The spent cartridge cases were manufactured by remington an american company. The vast majority of guns and ammo come from the united states and the vast majority of drugs come from mexico it is not a coincidence.
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#14
Yep, that's the way it's been for a very long time.  

The U.S. is the primary supplier to fill Mexicans' demand for guns which are prohibited by law there.  And, Mexico is one of the primary suppliers  to fill Americans' demand for drugs which are prohibited by law here.

I don't know if legalizing those prohibited drugs would seriously cut down on the associated violence, but I'd really like to see a good unbiased analysis.  The War on Drugs is a bust, as far as I'm concerned.
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#15
The 13-year-old who hid four of his siblings under some brush and walked 14 miles for help is now doing interviews describing his harrowing experience.


[Image: landford-edit-2-abc-er-191110_hpMain_4x3_992.jpg]
^ Dad David Langford says his son Devin Langford is certainly a hero.  

The funerals for Devin's mom and two young siblings were held this weekend.

During the funerals, some family members expressed frustration with Mexican officials' theory that the mothers and children could have been mistaken for cartel members by rival cartel members given that some of the victims were reportedly shot a point blank range.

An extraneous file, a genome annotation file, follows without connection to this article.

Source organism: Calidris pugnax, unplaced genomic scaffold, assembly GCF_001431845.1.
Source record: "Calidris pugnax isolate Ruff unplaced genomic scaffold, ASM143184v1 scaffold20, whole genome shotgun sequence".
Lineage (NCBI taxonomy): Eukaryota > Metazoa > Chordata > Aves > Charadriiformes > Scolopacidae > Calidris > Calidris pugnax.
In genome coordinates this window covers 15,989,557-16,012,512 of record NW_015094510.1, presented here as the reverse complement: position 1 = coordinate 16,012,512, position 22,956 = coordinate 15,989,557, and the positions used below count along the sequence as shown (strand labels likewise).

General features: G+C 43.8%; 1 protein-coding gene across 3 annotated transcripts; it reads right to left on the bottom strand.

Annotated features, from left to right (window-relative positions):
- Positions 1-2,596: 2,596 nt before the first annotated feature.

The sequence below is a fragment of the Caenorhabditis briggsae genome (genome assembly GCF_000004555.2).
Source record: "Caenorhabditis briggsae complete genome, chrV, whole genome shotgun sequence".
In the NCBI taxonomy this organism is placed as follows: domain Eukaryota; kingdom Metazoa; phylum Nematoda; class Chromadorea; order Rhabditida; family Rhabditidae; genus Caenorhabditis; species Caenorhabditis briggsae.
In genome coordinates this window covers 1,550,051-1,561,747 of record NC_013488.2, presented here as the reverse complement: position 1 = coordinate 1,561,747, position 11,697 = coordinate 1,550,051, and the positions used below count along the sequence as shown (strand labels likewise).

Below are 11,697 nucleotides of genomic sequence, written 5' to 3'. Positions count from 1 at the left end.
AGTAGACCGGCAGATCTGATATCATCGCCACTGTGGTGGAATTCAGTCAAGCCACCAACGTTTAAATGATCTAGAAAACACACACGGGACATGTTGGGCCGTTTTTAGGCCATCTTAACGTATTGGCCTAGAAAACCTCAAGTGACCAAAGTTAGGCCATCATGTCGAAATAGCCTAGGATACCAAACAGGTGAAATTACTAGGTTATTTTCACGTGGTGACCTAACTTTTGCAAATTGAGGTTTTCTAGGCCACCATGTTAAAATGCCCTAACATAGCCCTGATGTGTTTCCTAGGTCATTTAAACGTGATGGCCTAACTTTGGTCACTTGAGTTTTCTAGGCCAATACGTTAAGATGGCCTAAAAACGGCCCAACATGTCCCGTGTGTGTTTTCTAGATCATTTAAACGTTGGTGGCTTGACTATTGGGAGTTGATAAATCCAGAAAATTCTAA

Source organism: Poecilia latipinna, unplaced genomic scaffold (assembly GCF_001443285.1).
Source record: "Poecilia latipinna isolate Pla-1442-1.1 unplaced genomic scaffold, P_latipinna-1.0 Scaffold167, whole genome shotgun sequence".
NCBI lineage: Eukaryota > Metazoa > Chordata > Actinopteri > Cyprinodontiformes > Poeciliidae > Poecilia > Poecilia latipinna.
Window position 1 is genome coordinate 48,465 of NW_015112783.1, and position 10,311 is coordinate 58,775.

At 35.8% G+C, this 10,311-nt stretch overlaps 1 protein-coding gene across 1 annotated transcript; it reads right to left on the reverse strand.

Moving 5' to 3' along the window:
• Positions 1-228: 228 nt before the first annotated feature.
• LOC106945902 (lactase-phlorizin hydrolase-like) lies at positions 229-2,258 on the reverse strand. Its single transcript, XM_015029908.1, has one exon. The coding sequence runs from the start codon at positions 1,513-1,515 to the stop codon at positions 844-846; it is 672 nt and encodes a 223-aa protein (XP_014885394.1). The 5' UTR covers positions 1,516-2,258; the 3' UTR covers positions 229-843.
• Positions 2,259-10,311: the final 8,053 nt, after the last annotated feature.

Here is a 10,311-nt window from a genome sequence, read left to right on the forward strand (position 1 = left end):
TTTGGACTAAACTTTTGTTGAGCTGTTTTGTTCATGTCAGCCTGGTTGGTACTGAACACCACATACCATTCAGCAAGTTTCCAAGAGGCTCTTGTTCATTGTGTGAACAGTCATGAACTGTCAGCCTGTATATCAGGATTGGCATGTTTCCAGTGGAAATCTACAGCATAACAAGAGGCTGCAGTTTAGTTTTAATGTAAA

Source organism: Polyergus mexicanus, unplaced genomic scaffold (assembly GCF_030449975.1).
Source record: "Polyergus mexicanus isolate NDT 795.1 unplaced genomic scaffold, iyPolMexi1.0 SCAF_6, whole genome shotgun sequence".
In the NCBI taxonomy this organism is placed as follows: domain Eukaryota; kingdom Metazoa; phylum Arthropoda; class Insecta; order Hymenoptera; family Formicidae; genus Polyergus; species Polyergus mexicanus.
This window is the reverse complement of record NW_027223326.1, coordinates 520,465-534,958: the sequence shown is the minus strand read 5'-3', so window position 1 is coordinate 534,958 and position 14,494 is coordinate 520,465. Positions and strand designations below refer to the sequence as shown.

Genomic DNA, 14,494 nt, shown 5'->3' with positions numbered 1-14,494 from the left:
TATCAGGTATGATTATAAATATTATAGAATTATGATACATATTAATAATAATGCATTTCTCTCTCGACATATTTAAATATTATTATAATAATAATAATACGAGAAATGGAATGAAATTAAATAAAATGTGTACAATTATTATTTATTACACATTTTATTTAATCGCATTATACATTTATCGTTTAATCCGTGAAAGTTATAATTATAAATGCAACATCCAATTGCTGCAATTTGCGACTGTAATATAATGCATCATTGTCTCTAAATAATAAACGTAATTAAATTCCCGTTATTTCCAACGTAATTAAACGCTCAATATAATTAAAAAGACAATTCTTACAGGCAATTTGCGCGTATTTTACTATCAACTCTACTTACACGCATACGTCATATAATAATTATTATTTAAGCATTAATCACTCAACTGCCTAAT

(continued)
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#16
There was also frustration that the FBI wasn't involved in the investigation. Later yesterday (Sunday) Mexican authorities finally agreed to allow the FBI to work the case in partnership with Mexican Law Enforcement.

However, David Langford says he doesn't feel safe to continue living in Mexico and says there's no justice there.  He says he's going to move the family out of their home in Mora, Mexico (his family includes Devin, another wife, and a few more children).

Some other members of the northern Mexico Mormon sect have also been interviewed and say that they're planning to move too.  

If they're practicing polygamists with more than one wife, I'm not sure where they plan to go in the U.S.   The U.S.  does not have a federal law prohibiting polygamy, but all 50 states do.

Anyway, hoping the truth about who carried out the horrific murders and why eventually comes to light. 


Refs:
https://abcnews.go.com/International/tee...d=66893436
https://en.wikipedia.org/wiki/Legality_of_polygamy
https://en.mercopress.com/2019/11/11/mex...estigation
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#17
What's the world coming to when you can't have two tormentors?